Search Results: "Stanley Weintraub"


BOOK REVIEW

DISRAELI by Stanley Weintraub
BIOGRAPHY & MEMOIR
Released: Oct. 7, 1993

"But the inner life eludes him—just as it seems to have eluded Disraeli. (Sixteen pages of b&w photographs—not seen)"
Disraeli (1804-81) was an outsider who cultivated the art of letters as successfully as he practiced the craft of politics. Read full book review >

BOOK REVIEW

NON-FICTION
Released: Nov. 1, 2014

"Weintraub expertly delineates the unraveling disaster for the entrapped, frozen, dispirited troops on the ground."
The tragic tale of how the arrogance of a general led to disastrous consequences for the American troops in North Korea in 1950. Read full book review >

BOOK REVIEW

NON-FICTION
Released: Nov. 28, 2006

"A dark Christmas card from the middle of some frozen and very bloody ground."
One of war's most graceful chroniclers (Iron Tears, 2005, etc.) visits the troops in the winter of 1944 as the Germans planned and executed a fierce, desperate attack. Read full book review >

BOOK REVIEW

BIOGRAPHY & MEMOIR
Released: June 12, 2007

"A complex narrative that properly elevates Marshall to his rightful place in the American pantheon."
All-purpose historian Weintraub (11 Days in December, 2006, etc.) charts the interlocking careers of three five-star generals who were giants in war and peace. Read full book review >

BOOK REVIEW

BIOGRAPHY & MEMOIR
Released: July 15, 2012

"A well-drawn political history of FDR's last days."
Historian Weintraub (Pearl Harbor Christmas: A World at War, December 1941, 2011, etc.) looks at an ailing President Franklin D. Roosevelt's last campaign. Read full book review >

BOOK REVIEW

NON-FICTION
Released: Jan. 18, 2005

"That aside, Iron Tears does a respectable job of sorting through the causes of the colonial break."
Prolific historian Weintraub (General Washington's Christmas Farewell, 2003, etc.) turns in a readable survey of the American Revolution, concentrating on political battles more than military ones. Read full book review >

BOOK REVIEW

BIOGRAPHY & MEMOIR
Released: Nov. 10, 2003

"A short, but complete look at the long adieu that moved the newly united states spiritually and politically."
Skillful and prolific pop historian Weintraub (Charlotte and Lionel, 2003, etc.) accompanies The Father of His Country for a few months at the end of 1783. Read full book review >

BOOK REVIEW

NON-FICTION
Released: July 10, 1995

"A fine book by a historian who has mastered his sources and interweaves his themes with a sure sense of their significance and drama. (16 pages b&w photos, 3 maps) (Book-of-the-Month Club alternate selection)"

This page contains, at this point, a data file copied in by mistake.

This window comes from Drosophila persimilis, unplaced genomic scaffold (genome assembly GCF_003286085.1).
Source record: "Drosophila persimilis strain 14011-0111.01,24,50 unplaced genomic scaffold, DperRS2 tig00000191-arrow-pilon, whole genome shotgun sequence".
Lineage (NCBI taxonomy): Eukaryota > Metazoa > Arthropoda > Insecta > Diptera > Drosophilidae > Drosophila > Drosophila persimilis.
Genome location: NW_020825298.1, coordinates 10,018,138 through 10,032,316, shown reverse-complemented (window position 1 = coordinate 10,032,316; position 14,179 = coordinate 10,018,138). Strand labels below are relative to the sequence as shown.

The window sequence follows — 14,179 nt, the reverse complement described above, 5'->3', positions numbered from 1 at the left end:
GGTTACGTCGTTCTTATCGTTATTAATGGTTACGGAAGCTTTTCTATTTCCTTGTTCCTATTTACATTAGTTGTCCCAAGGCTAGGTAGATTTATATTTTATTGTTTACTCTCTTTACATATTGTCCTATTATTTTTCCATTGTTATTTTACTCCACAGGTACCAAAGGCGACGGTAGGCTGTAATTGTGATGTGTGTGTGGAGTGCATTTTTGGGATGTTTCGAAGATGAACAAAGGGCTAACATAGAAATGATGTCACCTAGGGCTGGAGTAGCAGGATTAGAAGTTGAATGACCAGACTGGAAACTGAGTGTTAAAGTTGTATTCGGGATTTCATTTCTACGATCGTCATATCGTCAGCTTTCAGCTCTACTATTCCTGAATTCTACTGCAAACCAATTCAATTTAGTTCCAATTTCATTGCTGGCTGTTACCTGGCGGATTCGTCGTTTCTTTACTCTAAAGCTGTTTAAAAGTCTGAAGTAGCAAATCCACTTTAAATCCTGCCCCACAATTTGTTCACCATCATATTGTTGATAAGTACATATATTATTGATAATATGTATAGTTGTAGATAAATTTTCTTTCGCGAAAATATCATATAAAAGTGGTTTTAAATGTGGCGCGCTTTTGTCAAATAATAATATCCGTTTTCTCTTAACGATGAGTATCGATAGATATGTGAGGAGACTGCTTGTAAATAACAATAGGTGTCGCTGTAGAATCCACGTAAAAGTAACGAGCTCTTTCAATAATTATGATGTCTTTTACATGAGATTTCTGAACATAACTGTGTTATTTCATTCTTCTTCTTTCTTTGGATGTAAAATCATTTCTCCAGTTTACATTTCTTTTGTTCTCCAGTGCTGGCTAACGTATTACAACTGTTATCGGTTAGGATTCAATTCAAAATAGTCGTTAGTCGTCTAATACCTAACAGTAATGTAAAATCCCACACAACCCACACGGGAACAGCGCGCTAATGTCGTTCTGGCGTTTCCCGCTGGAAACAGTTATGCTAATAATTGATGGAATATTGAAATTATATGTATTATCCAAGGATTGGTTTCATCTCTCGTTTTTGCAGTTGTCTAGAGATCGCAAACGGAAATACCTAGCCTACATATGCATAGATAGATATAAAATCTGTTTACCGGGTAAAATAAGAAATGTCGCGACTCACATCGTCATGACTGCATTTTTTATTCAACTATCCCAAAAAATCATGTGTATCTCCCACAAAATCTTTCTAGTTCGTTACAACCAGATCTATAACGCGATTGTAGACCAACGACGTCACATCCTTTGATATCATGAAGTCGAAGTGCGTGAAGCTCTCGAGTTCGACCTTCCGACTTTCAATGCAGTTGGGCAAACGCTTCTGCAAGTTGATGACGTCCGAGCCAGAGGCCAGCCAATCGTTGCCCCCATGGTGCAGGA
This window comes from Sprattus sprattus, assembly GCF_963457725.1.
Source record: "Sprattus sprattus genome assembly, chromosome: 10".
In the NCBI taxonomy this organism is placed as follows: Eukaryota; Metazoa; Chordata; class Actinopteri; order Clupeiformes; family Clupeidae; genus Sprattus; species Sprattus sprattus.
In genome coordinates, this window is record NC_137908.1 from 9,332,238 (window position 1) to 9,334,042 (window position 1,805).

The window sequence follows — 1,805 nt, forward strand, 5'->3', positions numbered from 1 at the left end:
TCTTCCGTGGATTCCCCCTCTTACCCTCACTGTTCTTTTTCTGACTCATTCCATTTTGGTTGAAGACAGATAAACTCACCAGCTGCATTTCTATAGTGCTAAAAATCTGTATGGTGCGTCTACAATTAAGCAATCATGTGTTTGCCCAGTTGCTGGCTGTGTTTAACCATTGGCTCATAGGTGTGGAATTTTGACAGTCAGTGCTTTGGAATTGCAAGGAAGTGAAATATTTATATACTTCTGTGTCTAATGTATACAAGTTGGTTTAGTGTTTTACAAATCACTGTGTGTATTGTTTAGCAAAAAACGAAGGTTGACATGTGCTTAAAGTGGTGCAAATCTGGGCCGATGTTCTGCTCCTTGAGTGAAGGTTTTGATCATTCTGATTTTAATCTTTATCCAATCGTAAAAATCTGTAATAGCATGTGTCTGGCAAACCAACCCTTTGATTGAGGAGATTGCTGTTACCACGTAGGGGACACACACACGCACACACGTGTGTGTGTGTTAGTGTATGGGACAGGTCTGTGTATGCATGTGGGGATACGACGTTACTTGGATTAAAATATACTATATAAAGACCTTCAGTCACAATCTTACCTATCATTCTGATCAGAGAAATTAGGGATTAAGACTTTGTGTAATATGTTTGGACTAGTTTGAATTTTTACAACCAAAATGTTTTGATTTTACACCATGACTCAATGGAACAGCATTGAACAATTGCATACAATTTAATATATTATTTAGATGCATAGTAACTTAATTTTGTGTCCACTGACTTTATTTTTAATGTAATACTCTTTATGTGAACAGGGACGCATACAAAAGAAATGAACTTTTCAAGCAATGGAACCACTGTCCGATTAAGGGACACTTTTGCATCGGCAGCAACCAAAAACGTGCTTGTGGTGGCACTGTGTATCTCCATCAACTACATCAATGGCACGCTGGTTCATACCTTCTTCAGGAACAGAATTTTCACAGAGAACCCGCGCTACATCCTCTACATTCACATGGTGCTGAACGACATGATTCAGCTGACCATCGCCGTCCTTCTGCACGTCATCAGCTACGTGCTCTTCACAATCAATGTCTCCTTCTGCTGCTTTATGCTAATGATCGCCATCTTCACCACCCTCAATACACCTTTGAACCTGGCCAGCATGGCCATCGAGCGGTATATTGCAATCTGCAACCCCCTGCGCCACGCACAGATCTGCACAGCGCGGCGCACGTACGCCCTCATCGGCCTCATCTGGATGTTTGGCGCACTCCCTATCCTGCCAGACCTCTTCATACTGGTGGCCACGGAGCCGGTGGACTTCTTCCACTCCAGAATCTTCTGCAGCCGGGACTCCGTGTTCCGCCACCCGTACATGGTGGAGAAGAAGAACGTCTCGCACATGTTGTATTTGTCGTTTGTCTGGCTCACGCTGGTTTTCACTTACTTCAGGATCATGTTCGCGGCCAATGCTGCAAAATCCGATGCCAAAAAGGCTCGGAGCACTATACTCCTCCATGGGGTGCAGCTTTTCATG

Engrossing and skillful account of the Second World War's final month. Read full book review >

BOOK REVIEW

Released: Oct. 8, 2013

"A lively, insightful account of FDR's early years."
An account of Franklin D. Roosevelt's (1882-1945) first few years in politics. Read full book review >

BOOK REVIEW

BIOGRAPHY & MEMOIR
Released: April 1, 2001

"A spicy subject, handled with scrupulous, academic attention to the facts—but with little inclination toward bringing a lively man to life. This will sit on library shelves to become an excellent reference for the next biographer who comes along."
Weintraub (Disraeli, 1993, etc.) continues his documentation of this era with a meticulous volume about the longest-serving Prince of Wales. Read full book review >

BOOK REVIEW

UNCROWNED KING by Stanley Weintraub
BIOGRAPHY & MEMOIR
Released: June 9, 1997

"While providing a window into the private lives of 19th- century royalty, Weintraub also makes a critical historical point about the adaptation of the monarchy to the demands of a more democratic age."
A distinguished biographer of Queen Victoria demonstrates the political importance of her beloved husband. Read full book review >

BOOK REVIEW

CHARLOTTE AND LIONEL by Stanley Weintraub
BIOGRAPHY & MEMOIR
Released: Feb. 3, 2003

"An unfortunate demonstration that, at least in this case, the people who lend are not nearly so interesting as those who borrow."
Popular Victorian biographer Weintraub (Edward the Caresser, 2001, etc.) returns with a languid account of a dynastic marriage between cousins in the famous banking family. Read full book review >